Experts are experts, right? Of course, this is not necessarily true. Experts are experts in their particular field, not everything. For instance, if you want to get an expert opinion on a question related to astrophysics, talk to Neil deGrasse Tyson, but if you want to learn how to cook the best damn beef Wellington, ask chef Gordon Ramsey.
We know experts are not identical, and the same is true for scientists and doctors. Just as a cardiologist isn’t going to treat your acne (you need a dermatologist), a virologist and a biostatistician have very different areas of expertise (although admittedly more overlapping than Ramsey and Tyson). Every profession has specialists, and the COVID-19 pandemic has created the need to parse out the different areas of expertise in biological sciences.
You’ve likely come across mentions in the news of people who are working every day to understand and combat COVID-19. We thought it might be useful to clarify who these experts are, by defining the key “-ologists” that you’re hearing from about the pandemic. We’ll define 6 types of experts, and provide an example of each:
A scientist that specializes in studying viruses specifically. Virologists are experts in the behavior and properties of viruses such as coronaviruses and the specific virus SARS-CoV-2 that is causing the current pandemic. They are discovering information such as how the virus infects us, what it looks like, how it functions, and how it replicates. All this information is critical in our search to find a treatment or vaccine, and virologists are key experts (along with immunologists) on the front lines for discovering them. If you want to know properties about the infectious particle itself that causes the disease or how to fight it, ask a virologist.
REAL WORLD EXAMPLE
Dr. Sandra Ciesek
Dr. Sandra Ciesek is a virologist who heads up the Institute of Medical Virology at the University Hospital Frankfurt. She has contributed to several groundbreaking discoveries since the spread of SARS-CoV-2, such as a method for more rapid testing, and targets for therapy for those infected with the virus.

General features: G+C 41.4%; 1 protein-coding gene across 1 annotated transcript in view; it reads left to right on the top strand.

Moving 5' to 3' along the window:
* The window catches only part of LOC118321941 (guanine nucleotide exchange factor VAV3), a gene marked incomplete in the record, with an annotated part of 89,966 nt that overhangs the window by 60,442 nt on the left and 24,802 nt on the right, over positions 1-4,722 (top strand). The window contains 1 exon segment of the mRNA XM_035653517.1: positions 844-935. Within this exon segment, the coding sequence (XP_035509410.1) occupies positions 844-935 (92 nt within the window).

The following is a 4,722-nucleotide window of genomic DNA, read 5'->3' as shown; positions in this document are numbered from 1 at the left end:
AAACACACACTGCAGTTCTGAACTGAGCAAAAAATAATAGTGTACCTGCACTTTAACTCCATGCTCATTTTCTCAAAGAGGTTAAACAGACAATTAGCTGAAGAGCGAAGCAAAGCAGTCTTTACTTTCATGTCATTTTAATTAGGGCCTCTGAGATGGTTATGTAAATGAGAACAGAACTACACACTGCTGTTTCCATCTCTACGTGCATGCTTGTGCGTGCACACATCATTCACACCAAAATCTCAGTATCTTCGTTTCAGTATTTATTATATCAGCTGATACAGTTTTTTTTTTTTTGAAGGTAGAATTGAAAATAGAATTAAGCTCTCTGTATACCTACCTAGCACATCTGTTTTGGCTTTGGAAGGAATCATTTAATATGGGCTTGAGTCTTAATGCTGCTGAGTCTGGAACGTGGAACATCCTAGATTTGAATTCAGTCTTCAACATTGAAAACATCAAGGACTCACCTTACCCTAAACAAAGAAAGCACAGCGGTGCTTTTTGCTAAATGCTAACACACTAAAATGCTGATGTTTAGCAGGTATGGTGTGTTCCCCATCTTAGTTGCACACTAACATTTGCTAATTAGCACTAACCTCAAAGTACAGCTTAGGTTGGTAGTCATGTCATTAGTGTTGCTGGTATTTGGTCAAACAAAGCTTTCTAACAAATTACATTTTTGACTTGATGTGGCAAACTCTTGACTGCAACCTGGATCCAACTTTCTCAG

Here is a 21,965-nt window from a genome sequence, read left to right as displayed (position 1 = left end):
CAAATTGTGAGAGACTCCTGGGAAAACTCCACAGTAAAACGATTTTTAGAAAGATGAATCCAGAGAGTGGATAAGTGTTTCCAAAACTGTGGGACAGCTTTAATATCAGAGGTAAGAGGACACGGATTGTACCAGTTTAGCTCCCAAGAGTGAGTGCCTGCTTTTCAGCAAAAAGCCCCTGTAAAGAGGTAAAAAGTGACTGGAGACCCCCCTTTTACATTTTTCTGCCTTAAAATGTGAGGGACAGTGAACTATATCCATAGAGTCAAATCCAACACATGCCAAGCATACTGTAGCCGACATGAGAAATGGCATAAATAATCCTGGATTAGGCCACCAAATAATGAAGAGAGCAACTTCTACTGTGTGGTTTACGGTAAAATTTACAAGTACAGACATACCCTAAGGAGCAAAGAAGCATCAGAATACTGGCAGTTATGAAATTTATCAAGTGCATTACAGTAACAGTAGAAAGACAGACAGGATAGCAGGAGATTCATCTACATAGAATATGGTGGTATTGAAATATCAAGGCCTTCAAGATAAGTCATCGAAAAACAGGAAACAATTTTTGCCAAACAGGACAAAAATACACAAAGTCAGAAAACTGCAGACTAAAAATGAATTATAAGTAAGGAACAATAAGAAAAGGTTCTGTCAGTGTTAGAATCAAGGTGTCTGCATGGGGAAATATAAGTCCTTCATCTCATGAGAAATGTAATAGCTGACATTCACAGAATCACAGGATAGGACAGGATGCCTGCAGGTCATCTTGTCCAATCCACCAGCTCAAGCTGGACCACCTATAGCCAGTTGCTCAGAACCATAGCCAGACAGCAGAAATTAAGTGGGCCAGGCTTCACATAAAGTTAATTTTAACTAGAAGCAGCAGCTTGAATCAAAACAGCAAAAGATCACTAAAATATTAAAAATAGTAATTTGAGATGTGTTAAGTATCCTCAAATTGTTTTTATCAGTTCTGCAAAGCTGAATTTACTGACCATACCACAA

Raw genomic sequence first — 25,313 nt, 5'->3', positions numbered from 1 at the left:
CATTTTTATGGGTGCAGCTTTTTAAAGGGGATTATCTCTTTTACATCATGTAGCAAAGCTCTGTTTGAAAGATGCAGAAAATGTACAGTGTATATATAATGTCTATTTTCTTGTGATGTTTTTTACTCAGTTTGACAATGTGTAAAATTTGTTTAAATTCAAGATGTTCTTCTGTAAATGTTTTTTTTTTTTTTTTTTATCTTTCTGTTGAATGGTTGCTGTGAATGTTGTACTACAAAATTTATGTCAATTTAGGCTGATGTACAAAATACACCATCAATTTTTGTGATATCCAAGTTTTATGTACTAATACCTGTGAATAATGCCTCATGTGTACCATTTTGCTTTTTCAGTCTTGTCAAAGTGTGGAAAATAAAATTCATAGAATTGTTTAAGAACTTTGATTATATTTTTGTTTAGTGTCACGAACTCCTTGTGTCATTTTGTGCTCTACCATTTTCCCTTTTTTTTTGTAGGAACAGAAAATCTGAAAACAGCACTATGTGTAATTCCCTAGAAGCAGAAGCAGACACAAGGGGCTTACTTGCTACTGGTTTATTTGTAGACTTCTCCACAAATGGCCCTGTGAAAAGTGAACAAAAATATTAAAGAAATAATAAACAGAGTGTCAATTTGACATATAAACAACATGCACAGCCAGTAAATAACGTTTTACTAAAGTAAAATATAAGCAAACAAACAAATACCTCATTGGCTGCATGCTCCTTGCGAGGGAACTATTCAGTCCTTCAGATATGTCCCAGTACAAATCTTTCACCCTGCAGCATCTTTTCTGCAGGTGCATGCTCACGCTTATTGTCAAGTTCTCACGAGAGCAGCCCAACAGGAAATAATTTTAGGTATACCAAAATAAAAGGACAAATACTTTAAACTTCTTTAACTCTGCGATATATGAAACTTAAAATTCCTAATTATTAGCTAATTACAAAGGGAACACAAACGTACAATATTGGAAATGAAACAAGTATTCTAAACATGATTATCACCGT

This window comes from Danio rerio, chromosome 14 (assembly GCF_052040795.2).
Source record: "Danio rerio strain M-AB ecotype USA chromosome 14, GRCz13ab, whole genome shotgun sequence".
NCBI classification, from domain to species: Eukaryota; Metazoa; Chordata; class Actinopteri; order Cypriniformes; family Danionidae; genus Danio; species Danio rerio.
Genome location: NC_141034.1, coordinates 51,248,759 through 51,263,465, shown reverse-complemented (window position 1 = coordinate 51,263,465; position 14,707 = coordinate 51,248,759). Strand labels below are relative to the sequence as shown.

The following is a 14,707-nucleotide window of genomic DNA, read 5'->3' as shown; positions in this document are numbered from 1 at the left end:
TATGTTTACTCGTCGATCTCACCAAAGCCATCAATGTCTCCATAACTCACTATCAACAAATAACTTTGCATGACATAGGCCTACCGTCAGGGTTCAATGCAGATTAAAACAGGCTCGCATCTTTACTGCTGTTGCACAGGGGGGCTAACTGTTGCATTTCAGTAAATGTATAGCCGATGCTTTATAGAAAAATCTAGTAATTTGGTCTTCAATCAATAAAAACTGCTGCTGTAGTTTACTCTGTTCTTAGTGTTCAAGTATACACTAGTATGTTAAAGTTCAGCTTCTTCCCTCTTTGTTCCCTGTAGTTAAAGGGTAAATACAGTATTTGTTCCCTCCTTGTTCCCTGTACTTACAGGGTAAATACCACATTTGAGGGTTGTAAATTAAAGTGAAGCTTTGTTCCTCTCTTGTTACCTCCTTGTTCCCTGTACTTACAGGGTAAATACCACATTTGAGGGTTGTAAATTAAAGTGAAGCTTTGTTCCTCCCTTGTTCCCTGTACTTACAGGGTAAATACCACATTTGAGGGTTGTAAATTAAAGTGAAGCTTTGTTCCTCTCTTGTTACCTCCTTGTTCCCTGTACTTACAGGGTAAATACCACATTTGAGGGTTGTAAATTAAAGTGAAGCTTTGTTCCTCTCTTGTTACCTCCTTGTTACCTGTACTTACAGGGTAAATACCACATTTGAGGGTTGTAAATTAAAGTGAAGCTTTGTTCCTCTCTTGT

A scientist that specializes in studying the immune system. Relevant to the pandemic, immunologists are experts at how the immune system responds to SARS-CoV-2 infection and are working on how best to leverage that response to protect people from the disease. As stated above, along with virologists, immunologists are our key experts for developing treatments and vaccines for SARS-CoV-2. These are the experts to talk to about understanding our body’s immune response to the infection.
REAL WORLD EXAMPLE
Dr. Rinke Bos
Dr. Rinke Bos is an immunologist at J&J who has been highly active both in SARS-CoV-2 vaccine development and in related public communication. A great read on what her life as a scientist pursuing a SARS-CoV-2 vaccine has been like can be found here.
A scientist that specializes in studying or defining the way a disease affects a population. Among other things, they focus on the incidence (how often people get infected) and prevalence (the number of people who actually are infected at a given time) of the disease in a given population, how rapidly it spreads, and what behaviors or measures could limit or exacerbate that spread. These are the key experts helping us make determinations about practices such as travel bans and social distancing and how they’ll affect the spread of the disease. If you want information about how a population is affected and/or is going to be affected by a disease, ask an epidemiologist.
REAL WORLD EXAMPLE
Dr. Stephen Kissler
Dr. Stephen Kissler, a research fellow at Harvard’s school of public health, uses mathematical models to study and predict the spread of infectious diseases. He was the lead author on a paper projecting the spread of SARS-CoV-2, which he used to draw conclusions about the potential need for extended social distancing.